Opinion piece: Myths surrounding the investigation and treatment of erectile dysfunction (Part 6)

Opinion piece: Myths surrounding the investigation and treatment of erectile dysfunction (Part 6) There are instances where the onset of ED will not have the same impact on a couple’s relationship. Postprostatectomy ED, for example, is often accepted as part of the disease ‘package’ and can be successfully resolved, in most instances, without the partner’s participation in the treatment plan. It is difficult to find instances where couples therapy would not be beneficial, but certainly postsurgical ED is often handled with a more physiological approach, largely because the partner understands the etiology and does not feel, in part, responsible for the lack of tumescence. Similar attitudes are present in the partners of diabetic patients.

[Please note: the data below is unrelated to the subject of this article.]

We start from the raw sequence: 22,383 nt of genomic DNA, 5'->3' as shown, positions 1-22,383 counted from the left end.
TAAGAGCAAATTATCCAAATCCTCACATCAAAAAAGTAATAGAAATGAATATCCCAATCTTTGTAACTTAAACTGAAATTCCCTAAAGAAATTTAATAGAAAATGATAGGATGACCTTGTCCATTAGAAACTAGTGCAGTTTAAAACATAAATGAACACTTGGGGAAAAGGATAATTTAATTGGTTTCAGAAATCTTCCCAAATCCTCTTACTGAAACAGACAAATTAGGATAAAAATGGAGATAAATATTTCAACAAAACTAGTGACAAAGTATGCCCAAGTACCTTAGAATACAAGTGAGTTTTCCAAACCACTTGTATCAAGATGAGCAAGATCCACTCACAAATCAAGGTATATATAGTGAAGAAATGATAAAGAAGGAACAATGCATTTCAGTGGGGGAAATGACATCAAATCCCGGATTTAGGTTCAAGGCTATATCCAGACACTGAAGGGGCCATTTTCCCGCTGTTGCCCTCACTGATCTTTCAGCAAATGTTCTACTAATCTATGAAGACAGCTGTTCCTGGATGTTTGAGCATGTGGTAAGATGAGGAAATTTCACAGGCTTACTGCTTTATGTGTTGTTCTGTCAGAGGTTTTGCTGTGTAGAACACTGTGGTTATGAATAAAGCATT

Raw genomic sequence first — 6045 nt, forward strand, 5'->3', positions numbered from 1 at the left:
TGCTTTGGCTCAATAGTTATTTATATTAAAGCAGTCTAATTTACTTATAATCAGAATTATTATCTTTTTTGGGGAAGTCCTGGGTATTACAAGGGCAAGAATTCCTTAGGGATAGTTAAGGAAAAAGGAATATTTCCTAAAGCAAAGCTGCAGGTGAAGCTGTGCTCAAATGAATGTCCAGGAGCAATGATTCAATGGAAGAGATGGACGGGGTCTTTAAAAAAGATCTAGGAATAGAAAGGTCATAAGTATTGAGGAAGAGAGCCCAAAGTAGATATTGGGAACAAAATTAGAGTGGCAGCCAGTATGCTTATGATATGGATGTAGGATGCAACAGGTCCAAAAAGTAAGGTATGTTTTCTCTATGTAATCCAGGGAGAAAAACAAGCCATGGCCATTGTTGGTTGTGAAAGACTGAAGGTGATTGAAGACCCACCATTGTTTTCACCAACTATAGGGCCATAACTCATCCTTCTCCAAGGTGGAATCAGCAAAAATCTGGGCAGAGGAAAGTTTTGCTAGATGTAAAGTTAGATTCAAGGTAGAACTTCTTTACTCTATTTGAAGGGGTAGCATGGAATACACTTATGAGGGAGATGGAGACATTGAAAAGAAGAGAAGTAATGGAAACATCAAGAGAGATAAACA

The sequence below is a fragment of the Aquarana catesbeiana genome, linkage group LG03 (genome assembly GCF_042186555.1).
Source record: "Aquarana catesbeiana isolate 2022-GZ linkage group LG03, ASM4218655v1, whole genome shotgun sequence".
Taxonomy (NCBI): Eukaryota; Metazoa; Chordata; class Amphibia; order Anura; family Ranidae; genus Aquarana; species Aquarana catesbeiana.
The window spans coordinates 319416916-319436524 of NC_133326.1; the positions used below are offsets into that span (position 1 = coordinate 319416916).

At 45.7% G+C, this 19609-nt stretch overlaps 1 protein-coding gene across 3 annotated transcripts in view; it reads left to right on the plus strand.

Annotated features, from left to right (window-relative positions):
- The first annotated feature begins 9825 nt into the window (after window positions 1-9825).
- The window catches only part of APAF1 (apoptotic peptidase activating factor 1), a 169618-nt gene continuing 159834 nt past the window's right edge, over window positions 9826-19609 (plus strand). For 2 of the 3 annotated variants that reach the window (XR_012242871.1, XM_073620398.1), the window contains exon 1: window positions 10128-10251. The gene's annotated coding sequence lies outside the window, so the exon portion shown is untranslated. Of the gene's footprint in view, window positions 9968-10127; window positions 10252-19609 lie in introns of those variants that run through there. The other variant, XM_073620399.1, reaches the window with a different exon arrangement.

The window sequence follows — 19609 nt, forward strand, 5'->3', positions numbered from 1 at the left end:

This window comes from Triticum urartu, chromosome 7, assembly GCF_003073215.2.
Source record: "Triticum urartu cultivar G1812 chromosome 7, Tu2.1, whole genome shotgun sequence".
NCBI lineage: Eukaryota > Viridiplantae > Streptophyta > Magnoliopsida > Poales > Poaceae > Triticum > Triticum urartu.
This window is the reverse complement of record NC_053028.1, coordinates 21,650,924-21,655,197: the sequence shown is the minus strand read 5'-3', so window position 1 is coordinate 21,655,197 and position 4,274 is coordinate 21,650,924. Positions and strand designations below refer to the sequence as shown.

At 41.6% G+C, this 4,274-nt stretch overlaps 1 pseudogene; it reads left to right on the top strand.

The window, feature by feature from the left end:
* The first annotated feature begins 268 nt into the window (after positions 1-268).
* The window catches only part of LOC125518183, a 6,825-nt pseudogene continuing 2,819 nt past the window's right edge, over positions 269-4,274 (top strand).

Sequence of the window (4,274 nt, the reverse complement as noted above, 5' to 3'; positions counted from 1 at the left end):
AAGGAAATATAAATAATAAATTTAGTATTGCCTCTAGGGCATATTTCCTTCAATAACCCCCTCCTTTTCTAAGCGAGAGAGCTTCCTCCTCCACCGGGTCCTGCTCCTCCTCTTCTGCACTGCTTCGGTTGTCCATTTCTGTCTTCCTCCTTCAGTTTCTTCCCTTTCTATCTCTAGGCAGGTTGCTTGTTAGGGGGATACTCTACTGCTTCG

ED sufferers will continue to attend their physicians without their partners and it is paramount that we recognize those couples at risk. It would be appropriate to investigate to some degree the patient-partner relationship and insist on partner attendance if the initial treatment plan is unsuccessful. Partner involvement during the diagnostic and educational aspects of the treatment program is often sufficient to resolve many of the outstanding issues. Unresolved issues can then be referred to a more formal setting. In my opinion, it is not necessary to insist that our ED patients bring along their partners during the initial stages of consultation. However, if a reasonable treatment plan is unsuccessful, then assessment of the partner is mandatory.

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